When white perch are mentioned, there are two types of anglers – those that consider them nuisance fish and those who love them. Most people I met growing up in Rochester didn’t think too highly of them. They are commonly referred to as “silver bass,” although white bass are also lumped in under this name. When I was a young angler in the 1970s and 80s, they were super abundant in Irondequoit Bay and Lake Ontario. Even my home stream, Irondequoit Creek, used to get a little run of them in the spring. In the Finger Lakes, they are most commonly found in Otisco Lake. There are also some in Cayuga Lake and in the past they were documented in Seneca Lake, although I’ve never heard of one being caught there. Oneida and Onondaga Lakes are still full of them. Numbers in the Lake Ontario watershed have diminished in recent years since the invasive zebra and quagga mussels became established.
Throughout the rest of the United States – particularly in Maine and Pennsylvania, as well as some coastal areas, they are well-regarded as a sport fish and food fish. They are a good eating fish – they fillet up easily and have a mild flavor, which is what most fish-eaters tend to like. Part of the reason that they had a poor reputation around Lake Ontario was that they were often stunted. They tend to over-populate and often steal or hit bait intended for other species.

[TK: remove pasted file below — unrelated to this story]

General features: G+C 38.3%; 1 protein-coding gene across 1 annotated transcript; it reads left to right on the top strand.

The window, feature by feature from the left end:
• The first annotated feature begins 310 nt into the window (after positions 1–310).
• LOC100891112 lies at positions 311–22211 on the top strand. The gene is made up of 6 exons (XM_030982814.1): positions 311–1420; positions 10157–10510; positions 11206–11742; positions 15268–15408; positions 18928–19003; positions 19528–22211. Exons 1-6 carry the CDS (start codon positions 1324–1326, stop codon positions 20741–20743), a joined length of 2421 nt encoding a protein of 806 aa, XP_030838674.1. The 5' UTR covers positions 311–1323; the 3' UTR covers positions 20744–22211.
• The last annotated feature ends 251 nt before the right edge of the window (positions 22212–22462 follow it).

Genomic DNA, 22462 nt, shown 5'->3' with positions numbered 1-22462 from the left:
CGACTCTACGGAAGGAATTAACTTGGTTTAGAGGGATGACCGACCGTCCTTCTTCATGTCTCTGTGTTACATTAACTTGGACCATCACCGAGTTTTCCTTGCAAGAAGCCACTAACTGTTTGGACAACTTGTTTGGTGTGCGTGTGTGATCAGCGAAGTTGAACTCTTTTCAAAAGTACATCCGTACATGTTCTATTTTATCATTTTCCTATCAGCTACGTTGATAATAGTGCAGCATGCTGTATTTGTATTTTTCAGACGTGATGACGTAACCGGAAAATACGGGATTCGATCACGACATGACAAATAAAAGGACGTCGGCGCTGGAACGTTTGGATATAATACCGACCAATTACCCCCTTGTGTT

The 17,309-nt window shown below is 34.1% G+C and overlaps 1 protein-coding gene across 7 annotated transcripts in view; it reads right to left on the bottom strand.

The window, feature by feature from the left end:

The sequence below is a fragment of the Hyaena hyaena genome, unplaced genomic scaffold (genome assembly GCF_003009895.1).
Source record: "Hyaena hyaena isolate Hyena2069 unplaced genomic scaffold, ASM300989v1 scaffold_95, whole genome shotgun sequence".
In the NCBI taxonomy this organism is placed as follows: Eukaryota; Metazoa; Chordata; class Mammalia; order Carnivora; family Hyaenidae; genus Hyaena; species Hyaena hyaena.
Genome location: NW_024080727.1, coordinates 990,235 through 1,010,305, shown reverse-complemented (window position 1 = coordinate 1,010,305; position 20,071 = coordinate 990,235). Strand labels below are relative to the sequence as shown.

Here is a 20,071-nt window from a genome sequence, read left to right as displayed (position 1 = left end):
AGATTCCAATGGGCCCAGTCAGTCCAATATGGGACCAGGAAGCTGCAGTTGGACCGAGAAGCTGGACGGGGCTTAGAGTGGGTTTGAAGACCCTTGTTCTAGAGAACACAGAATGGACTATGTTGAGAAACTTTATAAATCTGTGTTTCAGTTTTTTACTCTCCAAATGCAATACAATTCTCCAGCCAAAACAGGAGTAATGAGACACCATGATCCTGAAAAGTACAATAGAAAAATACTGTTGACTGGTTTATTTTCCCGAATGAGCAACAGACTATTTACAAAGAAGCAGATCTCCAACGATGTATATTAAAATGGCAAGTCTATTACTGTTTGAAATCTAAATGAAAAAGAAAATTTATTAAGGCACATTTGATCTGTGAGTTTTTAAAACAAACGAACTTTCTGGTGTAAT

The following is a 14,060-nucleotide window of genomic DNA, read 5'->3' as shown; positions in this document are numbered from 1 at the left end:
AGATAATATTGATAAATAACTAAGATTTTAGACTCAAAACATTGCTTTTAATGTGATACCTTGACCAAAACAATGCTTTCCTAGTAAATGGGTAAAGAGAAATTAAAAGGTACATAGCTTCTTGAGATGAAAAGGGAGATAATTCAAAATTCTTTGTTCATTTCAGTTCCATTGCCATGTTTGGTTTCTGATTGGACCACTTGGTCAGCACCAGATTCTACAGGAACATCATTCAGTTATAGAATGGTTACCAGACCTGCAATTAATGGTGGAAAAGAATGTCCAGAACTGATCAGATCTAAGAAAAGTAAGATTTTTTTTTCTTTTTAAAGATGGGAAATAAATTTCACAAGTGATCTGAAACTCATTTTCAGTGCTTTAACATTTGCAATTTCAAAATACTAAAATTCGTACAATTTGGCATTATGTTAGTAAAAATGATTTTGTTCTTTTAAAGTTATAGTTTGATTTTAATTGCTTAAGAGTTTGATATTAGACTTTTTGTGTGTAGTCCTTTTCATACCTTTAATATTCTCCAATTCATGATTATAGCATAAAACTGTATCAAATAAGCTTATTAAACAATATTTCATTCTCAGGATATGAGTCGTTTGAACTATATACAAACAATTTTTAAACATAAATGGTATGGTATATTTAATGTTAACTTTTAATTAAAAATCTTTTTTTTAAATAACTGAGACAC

I have no idea whether Cayuga Lake has a reproducing population of them. The Seneca River (Cayuga Lake’s outlet) is full of them and my guess is that most of the ones that find their way into Cayuga Lake swim in via the locks. They school up a lot and aggressively hit lures like bladebaits and tail-spinners (like Mann’s Little George.) I’ve had fun with them in Cross Lake in the past.